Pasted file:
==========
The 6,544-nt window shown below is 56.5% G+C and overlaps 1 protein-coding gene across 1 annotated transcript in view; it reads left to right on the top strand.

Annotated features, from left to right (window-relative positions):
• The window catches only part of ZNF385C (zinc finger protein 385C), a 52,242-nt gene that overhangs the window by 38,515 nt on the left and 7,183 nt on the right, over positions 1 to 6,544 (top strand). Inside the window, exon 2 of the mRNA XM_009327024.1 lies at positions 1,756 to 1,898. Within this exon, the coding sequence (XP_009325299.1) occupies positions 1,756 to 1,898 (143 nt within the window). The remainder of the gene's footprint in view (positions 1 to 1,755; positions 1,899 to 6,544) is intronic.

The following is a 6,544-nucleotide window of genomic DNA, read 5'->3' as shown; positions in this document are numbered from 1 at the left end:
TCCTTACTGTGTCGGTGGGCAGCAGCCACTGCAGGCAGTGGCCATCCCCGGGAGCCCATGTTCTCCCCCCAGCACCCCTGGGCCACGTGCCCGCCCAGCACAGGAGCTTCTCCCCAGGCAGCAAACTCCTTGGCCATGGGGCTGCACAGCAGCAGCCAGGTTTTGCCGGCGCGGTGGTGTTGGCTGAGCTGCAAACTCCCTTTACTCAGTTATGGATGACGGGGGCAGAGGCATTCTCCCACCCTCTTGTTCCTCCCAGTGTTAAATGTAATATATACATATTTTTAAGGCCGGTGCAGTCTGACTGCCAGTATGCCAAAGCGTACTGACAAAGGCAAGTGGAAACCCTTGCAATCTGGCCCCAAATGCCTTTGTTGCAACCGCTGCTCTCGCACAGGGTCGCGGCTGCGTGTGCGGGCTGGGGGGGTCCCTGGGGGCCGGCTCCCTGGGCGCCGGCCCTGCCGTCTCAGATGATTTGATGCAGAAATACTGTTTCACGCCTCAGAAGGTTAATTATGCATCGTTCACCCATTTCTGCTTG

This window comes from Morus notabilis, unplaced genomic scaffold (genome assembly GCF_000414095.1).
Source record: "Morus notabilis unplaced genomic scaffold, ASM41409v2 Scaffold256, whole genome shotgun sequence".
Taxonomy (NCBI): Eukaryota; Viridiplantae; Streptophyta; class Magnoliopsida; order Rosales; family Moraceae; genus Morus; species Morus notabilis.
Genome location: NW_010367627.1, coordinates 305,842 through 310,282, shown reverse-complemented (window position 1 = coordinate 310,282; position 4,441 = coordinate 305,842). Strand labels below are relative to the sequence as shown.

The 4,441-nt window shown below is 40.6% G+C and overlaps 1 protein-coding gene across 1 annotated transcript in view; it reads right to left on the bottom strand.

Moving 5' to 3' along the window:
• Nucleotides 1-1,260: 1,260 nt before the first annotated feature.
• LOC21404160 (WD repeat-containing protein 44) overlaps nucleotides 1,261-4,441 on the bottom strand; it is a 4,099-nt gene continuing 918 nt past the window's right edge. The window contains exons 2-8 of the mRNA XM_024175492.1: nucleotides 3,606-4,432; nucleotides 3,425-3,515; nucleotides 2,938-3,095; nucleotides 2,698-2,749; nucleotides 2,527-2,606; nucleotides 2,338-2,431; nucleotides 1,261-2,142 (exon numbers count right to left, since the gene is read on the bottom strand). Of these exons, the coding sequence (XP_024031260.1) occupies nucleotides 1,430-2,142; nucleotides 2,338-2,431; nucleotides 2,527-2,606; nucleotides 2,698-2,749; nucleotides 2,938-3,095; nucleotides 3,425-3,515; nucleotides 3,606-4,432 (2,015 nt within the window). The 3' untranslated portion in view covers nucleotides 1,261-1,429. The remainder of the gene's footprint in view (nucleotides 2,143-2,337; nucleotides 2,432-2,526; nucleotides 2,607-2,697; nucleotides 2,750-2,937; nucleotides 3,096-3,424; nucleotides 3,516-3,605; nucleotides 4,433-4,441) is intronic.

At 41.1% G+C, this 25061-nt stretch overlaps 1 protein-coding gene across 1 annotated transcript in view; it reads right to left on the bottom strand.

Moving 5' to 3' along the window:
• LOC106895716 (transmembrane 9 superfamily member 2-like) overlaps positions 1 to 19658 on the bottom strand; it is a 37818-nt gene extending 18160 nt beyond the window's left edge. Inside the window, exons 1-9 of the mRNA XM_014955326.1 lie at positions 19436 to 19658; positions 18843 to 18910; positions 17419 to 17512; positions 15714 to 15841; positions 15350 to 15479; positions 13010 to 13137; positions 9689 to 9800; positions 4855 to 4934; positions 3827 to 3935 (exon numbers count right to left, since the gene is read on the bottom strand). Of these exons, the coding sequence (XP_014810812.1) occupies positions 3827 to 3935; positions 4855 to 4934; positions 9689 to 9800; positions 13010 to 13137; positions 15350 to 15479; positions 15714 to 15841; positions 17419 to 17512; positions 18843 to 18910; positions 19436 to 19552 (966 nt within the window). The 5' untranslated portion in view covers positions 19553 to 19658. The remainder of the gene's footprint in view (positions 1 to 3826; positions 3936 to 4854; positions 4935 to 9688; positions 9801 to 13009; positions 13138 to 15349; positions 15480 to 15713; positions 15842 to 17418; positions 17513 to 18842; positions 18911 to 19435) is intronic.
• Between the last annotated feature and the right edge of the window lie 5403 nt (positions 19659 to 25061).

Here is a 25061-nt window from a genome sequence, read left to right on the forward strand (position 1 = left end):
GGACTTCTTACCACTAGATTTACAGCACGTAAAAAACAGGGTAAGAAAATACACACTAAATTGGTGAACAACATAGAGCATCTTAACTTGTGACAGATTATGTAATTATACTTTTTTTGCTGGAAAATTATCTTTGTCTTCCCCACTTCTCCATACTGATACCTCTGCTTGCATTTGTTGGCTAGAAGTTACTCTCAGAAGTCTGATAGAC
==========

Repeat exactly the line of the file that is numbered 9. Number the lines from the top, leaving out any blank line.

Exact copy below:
Genome location: NW_010367627.1, coordinates 305,842 through 310,282, shown reverse-complemented (window position 1 = coordinate 310,282; position 4,441 = coordinate 305,842). Strand labels below are relative to the sequence as shown.